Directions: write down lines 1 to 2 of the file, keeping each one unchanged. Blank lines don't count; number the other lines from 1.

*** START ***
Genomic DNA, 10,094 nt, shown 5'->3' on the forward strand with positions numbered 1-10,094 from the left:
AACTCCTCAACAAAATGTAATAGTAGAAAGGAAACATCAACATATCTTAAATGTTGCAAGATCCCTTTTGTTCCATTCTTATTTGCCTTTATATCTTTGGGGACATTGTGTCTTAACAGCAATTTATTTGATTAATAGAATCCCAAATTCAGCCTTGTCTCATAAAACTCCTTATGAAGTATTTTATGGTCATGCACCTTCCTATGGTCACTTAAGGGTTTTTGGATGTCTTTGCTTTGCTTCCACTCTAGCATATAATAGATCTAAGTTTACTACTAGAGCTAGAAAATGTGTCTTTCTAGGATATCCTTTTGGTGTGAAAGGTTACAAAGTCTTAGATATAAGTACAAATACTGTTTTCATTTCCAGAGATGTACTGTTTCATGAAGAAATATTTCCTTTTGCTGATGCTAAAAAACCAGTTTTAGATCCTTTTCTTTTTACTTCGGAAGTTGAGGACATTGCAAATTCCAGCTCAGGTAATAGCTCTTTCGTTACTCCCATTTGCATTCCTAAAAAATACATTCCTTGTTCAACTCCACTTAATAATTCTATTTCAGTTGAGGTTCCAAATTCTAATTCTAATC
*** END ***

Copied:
Genomic DNA, 10,094 nt, shown 5'->3' on the forward strand with positions numbered 1-10,094 from the left:
AACTCCTCAACAAAATGTAATAGTAGAAAGGAAACATCAACATATCTTAAATGTTGCAAGATCCCTTTTGTTCCATTCTTATTTGCCTTTATATCTTTGGGGACATTGTGTCTTAACAGCAATTTATTTGATTAATAGAATCCCAAATTCAGCCTTGTCTCATAAAACTCCTTATGAAGTATTTTATGGTCATGCACCTTCCTATGGTCACTTAAGGGTTTTTGGATGTCTTTGCTTTGCTTCCACTCTAGCATATAATAGATCTAAGTTTACTACTAGAGCTAGAAAATGTGTCTTTCTAGGATATCCTTTTGGTGTGAAAGGTTACAAAGTCTTAGATATAAGTACAAATACTGTTTTCATTTCCAGAGATGTACTGTTTCATGAAGAAATATTTCCTTTTGCTGATGCTAAAAAACCAGTTTTAGATCCTTTTCTTTTTACTTCGGAAGTTGAGGACATTGCAAATTCCAGCTCAGGTAATAGCTCTTTCGTTACTCCCATTTGCATTCCTAAAAAATACATTCCTTGTTCAACTCCACTTAATAATTCTATTTCAGTTGAGGTTCCAAATTCTAATTCTAATC